The Pageant of Shawls

August Bank Holiday 1943

Document typed by Jackie Embury from Miss Hislop's handwritten green book owned by Janet Chennells

 

There are in many of our homes old shawls, lovingly preserved which seldom see the light of day.  On one occasion during the war these old shawls had “one more hour of glorious life” when they were brought out of their secret places and were seen in a Pageant of Shawls held in the Bury Garden on August Bank Holiday 1943.

Amongst the most beautiful of old shawls are the soft woollen shawls of Kashmir.  These are often embroidered with a design representing the pine.  In the East the date palm was one of the first necessities of life, indeed it was known as the Tree of Life.  The Hindu being essentially a mystic wove the symbol of the pine, signifying fertility, abundance and reproduction into the work of his hands.

The introduction of shawls into this country was greatly encouraged by young soldiers and builders of Empire who sent lovely Indian shawls home as presents. 

It was the Kashmir shawl embroidered in pine designs which the Scottish weavers of Paisley imitated so successfully on their looms and which led to the popularity of the Paisley shawl. 

Queen Victoria was much interested in the Paisley shawls made during the early years of her reign.  In 1842 she purchased seventeen of these shawls, and there is a letter from the Queen’s secretary written from Windsor, which says “Her Majesty will wear one of the chosen shawls at the Royal Christening,” that of the infant Prince of Wales later King Edward VII. 

One writer says “Out of the travail of drudgery was born the patient industry of workers, the intellectual strength and cultivated taste, the love of beauty and colour which is characteristic of the work of the Paisley Weavers.”

Many of these beautiful old shawls were worn by their proud owners.  A tableau was shown – a company of Ashwell ladies in early Victorian dress.

Mrs Wallace wore the purple silk dress and beautiful black lace shawl of her great grandmother.  By her side was a girl wearing the Victorian dress of a young girl of the period with a lovely white silk scarf shawl richly embroidered.  Mrs Wallace was seated on a chair made, worked in tapestry and presented to the original wearer of the purple dress as a wedding gift.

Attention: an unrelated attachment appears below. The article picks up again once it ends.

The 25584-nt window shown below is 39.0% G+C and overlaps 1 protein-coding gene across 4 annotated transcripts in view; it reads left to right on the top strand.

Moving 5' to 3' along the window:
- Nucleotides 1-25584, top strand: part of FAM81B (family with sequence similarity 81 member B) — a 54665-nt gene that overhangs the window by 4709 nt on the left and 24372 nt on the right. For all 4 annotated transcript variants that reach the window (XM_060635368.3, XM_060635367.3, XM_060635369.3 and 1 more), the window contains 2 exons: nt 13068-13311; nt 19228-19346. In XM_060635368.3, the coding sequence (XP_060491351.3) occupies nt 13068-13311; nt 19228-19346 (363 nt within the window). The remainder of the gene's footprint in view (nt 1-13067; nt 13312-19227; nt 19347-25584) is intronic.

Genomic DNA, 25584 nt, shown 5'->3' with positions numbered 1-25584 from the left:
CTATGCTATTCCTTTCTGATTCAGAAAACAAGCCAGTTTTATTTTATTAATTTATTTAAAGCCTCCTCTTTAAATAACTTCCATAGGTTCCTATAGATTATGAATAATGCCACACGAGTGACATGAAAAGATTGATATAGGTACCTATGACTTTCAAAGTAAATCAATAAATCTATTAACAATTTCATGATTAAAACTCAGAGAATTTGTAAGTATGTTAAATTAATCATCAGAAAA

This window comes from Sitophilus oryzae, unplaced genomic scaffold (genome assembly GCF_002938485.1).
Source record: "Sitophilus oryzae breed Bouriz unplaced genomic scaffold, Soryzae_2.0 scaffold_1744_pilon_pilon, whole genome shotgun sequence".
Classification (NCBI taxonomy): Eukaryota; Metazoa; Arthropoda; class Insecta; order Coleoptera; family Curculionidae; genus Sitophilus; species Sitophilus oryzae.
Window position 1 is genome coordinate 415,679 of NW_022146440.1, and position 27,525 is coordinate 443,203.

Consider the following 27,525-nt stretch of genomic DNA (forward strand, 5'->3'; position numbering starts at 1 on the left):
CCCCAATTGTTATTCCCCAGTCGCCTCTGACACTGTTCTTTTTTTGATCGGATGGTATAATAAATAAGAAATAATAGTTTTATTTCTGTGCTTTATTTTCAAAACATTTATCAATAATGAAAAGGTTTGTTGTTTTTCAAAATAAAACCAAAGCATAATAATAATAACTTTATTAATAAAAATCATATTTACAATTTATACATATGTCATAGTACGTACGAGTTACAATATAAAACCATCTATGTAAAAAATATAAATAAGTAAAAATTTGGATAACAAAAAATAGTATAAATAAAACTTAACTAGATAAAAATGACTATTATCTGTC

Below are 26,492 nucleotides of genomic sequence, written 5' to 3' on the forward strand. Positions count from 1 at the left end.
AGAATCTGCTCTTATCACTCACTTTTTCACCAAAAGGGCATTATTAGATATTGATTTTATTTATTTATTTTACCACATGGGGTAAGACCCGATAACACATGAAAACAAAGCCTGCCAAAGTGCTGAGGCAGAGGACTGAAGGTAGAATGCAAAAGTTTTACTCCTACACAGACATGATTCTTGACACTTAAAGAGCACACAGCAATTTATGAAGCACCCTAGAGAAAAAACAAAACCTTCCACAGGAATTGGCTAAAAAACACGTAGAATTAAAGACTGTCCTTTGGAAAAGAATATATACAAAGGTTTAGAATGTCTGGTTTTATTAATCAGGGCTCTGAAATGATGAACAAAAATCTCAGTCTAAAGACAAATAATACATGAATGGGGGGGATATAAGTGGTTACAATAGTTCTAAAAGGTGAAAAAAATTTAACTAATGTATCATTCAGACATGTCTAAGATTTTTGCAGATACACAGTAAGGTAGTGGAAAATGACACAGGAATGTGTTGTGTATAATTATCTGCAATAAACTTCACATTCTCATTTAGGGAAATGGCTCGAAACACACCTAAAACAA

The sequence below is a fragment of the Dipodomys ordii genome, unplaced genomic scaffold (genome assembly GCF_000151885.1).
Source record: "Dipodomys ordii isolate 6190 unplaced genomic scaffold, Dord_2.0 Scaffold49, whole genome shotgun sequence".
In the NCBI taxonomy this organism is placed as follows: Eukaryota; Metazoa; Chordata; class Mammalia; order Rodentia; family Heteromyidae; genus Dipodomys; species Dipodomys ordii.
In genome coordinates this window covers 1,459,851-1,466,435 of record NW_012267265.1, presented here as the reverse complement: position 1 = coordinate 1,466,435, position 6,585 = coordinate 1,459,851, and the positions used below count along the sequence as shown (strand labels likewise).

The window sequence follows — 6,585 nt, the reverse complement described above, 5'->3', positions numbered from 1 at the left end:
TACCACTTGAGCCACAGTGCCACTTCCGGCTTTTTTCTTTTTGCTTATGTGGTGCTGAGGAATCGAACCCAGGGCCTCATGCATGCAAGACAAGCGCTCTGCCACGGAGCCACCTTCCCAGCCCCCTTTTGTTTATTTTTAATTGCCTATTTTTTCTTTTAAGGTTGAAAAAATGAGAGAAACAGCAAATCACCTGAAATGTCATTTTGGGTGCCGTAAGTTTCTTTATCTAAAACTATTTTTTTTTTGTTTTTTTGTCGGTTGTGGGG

A very handsome exhibit was the Beresford Bearing Robe made of bright red satin edged with gold lace.  This shawl has been worn by all the babies of this branch of the Beresford family since the middle of the seventeenth century at their christening.

Miss Wylie showed a number of Scottish shawls and plaids, and sang with great feeling “O wert thou in the cauld blast”.

Miss Christine Angell in Welsh national dress with long grey shawl did a Welsh dance.

Then there was the lass Fra Lancashire and the Irish colleen in bright green shawl to do an Irish jig.

The Cockney girl in feathered hat and big shawl did the Lambeth Walk, and the Spanish lady in black mantilla danced to the sound of her castanets.

Country shawls included many warm shawls worn at wedding, christening and funeral a hundred years ago.

To the silk Indian shawls was accorded a special place for they had belonged to the late Mrs Critchely.

“Twas just on seventy years agoTthat brave and handsome General Snow
To India went to serve his Queen.
And in this village chanced to dwell
A niece of his whom he loved well
And to the girl he held so dear
He sent the shawls that you see here”

The wearers of these Indian shawls were grouped on the flat roof of the drawing-room extension and were most colourful.

Priscilla the Puritan maiden beloved of Captain Miles Standish and equally beloved by the humble poet John Alden was represented by Mrs Raven in Quaker dress and taking the hand of a young American Solider from the camp at Bassingbourne, she made the centrepiece of the last tableau.

Mrs Whitby spoke the epilogue which she had composed:-

So ends our Pageant and Parade of Shawls
Each one a thing of beauty rare and fine
A single thread, a minute in the history of its time,
Conjoining with each other stand upon the loom

Of destiny making a pattern ineffaceable.
Along the centuries.
Off has the loom of peaceful progress
Been crossed and warped by hateful war.

But soon shall come the
Master Weaver
With skilful hands to join the broken threads
Bringing peace to every nation.
For all the centuries.

This page was added on 15/07/2011.

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